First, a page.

Washburn professor: Langston Hughes was year older than records say
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TOPEKA — A professor in Kansas says that poet Langston Hughes may have been born a year earlier that what’s on record.
Hughes is commonly thought to have been born in 1902, spending his childhood in Topeka and Lawrence, the Topeka Capital-Journal reported.
But Washburn University professor Eric McHenry said he unearthed evidence that Hughes was actually born a year earlier. He said a black newspaper called The Plaindealer had an entry from 1901 that indicated “Little Langston Hughes” was under the weather but improving.
The “ephemeral gossip” made a “vibrant historic record,” said McHenry, who teaches creative writing and poetry.
McHenry said such a change can tell more about Hughes and the time he lived in, though its significance is an ongoing mystery.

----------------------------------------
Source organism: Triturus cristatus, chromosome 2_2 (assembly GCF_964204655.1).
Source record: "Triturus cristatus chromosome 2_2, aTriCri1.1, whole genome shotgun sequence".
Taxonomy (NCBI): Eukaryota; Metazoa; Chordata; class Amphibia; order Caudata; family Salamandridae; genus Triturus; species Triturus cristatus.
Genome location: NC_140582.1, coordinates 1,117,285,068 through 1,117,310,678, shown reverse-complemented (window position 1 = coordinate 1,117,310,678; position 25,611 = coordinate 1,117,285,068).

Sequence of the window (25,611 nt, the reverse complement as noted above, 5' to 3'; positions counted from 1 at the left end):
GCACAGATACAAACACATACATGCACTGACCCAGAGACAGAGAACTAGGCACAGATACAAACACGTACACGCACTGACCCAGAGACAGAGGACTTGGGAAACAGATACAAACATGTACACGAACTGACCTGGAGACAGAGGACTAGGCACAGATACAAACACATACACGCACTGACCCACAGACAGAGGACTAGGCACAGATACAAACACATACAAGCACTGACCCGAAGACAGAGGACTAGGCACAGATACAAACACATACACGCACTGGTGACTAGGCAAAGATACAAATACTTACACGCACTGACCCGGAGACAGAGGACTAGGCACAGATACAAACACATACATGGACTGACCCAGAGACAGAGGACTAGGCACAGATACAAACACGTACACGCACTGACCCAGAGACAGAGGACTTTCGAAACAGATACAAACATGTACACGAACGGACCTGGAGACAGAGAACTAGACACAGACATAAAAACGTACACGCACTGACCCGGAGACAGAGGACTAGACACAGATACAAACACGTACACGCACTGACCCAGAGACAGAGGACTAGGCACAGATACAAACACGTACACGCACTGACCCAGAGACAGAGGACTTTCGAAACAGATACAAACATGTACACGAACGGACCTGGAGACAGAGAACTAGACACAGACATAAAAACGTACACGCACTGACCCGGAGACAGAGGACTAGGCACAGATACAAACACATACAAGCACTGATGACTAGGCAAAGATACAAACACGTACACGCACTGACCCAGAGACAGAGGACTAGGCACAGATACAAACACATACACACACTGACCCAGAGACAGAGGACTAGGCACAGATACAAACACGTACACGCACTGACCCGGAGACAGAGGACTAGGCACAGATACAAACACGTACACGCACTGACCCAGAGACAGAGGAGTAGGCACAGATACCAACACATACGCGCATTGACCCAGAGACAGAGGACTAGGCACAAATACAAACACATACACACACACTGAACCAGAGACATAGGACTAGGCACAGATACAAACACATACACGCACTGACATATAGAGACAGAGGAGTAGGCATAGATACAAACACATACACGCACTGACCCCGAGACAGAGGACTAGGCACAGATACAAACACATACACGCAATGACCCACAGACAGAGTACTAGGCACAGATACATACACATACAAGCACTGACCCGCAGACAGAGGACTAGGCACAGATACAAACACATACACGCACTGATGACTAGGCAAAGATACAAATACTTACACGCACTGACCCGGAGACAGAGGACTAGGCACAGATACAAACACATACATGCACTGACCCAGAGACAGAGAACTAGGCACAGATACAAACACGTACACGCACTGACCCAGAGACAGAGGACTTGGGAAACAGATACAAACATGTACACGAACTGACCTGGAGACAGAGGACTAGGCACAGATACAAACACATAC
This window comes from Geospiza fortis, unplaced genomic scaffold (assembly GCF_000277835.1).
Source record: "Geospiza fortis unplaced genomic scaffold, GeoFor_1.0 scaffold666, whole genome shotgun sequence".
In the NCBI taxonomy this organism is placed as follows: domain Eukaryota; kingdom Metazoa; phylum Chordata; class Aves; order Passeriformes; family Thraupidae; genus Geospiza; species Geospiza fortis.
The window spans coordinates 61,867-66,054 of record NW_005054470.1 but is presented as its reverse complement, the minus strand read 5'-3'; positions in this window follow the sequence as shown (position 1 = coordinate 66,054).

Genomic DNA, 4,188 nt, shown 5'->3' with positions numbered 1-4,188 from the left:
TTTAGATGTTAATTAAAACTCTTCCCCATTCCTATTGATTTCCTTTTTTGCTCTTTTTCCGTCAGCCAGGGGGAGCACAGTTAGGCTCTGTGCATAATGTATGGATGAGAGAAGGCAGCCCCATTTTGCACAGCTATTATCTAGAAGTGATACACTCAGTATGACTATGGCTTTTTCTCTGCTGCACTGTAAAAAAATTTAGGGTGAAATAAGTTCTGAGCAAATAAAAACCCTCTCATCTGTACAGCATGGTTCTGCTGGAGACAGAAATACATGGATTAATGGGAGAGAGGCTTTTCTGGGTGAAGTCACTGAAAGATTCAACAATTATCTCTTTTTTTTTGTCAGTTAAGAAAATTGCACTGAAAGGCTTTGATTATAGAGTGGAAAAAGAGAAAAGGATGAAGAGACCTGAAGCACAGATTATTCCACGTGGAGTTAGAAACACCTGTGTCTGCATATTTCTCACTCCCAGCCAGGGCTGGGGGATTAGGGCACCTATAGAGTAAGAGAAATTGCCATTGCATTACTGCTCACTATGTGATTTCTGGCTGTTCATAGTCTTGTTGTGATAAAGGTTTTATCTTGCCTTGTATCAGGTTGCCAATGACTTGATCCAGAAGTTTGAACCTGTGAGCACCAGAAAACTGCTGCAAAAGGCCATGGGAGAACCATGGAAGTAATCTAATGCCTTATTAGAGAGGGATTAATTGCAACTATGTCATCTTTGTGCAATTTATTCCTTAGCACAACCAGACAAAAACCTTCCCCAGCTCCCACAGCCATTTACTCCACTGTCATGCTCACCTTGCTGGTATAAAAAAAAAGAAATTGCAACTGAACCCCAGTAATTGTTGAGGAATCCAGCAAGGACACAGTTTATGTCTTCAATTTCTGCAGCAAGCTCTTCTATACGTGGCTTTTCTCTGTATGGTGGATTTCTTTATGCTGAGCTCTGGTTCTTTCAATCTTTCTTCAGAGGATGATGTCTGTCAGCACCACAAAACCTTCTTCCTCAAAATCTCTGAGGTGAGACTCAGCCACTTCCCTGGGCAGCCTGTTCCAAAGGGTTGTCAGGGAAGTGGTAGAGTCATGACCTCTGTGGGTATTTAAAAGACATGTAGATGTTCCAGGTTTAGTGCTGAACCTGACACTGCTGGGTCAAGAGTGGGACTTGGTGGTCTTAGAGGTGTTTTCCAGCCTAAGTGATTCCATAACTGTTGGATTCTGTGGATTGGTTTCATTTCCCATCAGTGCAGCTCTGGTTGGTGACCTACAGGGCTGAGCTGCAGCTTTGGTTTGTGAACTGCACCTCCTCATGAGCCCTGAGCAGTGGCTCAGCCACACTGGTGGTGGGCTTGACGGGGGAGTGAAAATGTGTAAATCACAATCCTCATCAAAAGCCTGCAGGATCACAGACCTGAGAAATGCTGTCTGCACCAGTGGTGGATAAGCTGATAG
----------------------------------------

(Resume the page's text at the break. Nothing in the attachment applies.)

Hughes began school in 1908. One theory McHenry has is that Hughes’ mother may have intentionally enrolled him a year later so that he was physically and developmentally ahead of his classmates at the white Topeka school he attended. The second theory is that Hughes reinvented himself as being a year younger when he moved to Cleveland, Ohio, in high school.
There is no evidence Hughes acknowledged the difference in his birth year.
“It’s really interesting to speculate about,” McHenry said.
Hughes began writing poetry as a child and became a distinguished figure in the Harlem Renaissance, writing now-famous poems such as “I, Too” and “Dream Deferred.” He also published fiction, nonfiction and plays. He died in 1967.